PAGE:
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Madis731 29 Aug 2006, 15:20
I think we can define the states count for primes which is "n1" but for other numbers the number of states is the sum of factors it is made out of.
For example 7 has 6 states, but 15 also has 6 states because it consists of division by 3 and 5 which are both primes and have 2+4=6 states. We still can't define finding of primes, but we can say its a prime if it doesn't have less than "n1" states to define it. This only needs to be proved and we have won a million dollars ( http://en.wikipedia.org/wiki/Clay_Mathematics_Institute#P_versus_NP ) 

29 Aug 2006, 15:20 

Madis731 30 Aug 2006, 10:01
I uploaded the division by six with some explanations:
http://enos.itcollege.ee/~mkalme/PAHN/Automata/DivideBy6.svg 

30 Aug 2006, 10:01 

MHajduk 30 Aug 2006, 12:12
Freaky Automata.
I want to present you a small curiosity:
Yes, I know, It's slightly crazy, but we are "outta university now" as vid said, so we can think here. Here is an answer:
Madis: Madis731 wrote: I think we can define the states count for primes which is "n1" but for other numbers the number of states is the sum of factors it is made out of. Regards, M.H. [EDIT] Image was moved to another server. [/EDIT] Last edited by MHajduk on 21 Oct 2010, 20:30; edited 2 times in total 

30 Aug 2006, 12:12 

Madis731 30 Aug 2006, 12:55
Yeah, my sentence is a supposition, but its based on relatively hard facts:
I just assumed logically from the fact that when 3*5*11=165 and 165 is divisable by 3 AND 5 AND 11 at the same time, you don't need to check the divisibility by 165 anymore. I can't put out an appropriate theorem, but I think it has something to do with factorization. Lets take the same example: We have a number, lets say it is 165. It takes 164 states + start + accepting state (166 altogether) to make a bruteforce automata. But lets factorize it: 3, 5 and 11 are its factors. Now if we divide it by 3: 165/3=55, then divide this by 5: 55/5=11, then we know that it is divisable by 165 because 11/11=1 is divisible. The automata can take the same approach by dividing the number in question to smaller parts: 165 can be tested against 11 and if it passes the test, then the remaining number MUST be divisable by 3 and 5. Next we try if it passes the "division by 5" test and finally "division by 3" test. If all of them pass, the number in question is divisable by 165.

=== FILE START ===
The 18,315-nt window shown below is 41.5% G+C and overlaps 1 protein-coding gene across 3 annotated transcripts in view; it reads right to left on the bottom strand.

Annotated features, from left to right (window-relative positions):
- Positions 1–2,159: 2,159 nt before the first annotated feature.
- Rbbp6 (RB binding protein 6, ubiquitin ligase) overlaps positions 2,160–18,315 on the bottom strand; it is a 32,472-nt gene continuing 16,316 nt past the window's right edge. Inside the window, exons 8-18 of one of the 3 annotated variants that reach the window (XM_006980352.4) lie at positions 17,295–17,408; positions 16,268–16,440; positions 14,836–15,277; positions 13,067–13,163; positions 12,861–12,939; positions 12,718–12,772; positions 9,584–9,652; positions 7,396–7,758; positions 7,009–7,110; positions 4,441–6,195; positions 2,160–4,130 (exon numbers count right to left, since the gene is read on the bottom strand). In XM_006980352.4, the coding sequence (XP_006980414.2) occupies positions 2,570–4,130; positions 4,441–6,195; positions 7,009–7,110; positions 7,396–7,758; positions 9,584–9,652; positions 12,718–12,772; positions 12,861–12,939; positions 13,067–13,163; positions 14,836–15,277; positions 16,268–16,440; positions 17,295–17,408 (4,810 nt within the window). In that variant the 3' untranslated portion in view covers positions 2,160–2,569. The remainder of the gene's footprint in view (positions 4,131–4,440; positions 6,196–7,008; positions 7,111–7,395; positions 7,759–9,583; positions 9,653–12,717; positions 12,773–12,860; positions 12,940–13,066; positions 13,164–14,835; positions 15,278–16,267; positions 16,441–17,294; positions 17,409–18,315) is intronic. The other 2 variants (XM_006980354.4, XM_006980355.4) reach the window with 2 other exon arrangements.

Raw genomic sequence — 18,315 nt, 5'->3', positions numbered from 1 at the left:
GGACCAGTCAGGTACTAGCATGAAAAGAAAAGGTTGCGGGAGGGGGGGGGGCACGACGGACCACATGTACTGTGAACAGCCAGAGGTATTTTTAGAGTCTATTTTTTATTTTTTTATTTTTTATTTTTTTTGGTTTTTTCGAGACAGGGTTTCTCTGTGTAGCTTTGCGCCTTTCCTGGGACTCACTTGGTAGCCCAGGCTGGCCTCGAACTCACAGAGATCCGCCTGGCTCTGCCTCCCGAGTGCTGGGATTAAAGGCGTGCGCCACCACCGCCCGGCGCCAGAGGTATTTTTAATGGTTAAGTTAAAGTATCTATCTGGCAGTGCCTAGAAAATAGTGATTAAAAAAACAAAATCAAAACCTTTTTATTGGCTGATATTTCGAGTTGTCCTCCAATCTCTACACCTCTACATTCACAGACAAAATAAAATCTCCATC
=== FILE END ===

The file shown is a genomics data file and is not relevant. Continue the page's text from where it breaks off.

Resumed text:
30 Aug 2006, 12:55 

MHajduk 30 Aug 2006, 13:24
Madis:
Your method has sense only if we can make k (where k is a number of different prime factors of number n) passes with whole input string. You are trying to "chain" automata, but I want to make all process of determining divisibility in one pass. Notice, that every automaton has an Alzheimer's disease , so it "doesn't remember" its past. All memory is contained in states. We can't go back. Regards, M.H. 

30 Aug 2006, 13:24 

Madis731 30 Aug 2006, 13:34
Hmm, yeah  that's right  it means that you can only optimize the last 0s so the only shortcuts are divisions by 2/4/8/16 etc.
The 165 ends with a 1 so it can't be optimized and it has to be 166 states altogether. 166 on the other hand can be divided by 2 and 83 can already be done with 84 states with finally adding 1 state to determine the final division by 2. PS. Without any more passes, there is a possibility to make k automates (k=number of factors we are dealing with) and make them step in parallel feeding them data intime. The result is positive if ALL the machines are in the accepted state. 

30 Aug 2006, 13:34 

MHajduk 30 Aug 2006, 14:23
Parallel processing is very interesting. I think, that You suggest using NN here (one neural cell for every prime factor)?
Regards, M.H. 

30 Aug 2006, 14:23 

MHajduk 30 Aug 2006, 15:30
Here is a schema for neural cell determinig if given (m+1)bit binary number is divisible by 2: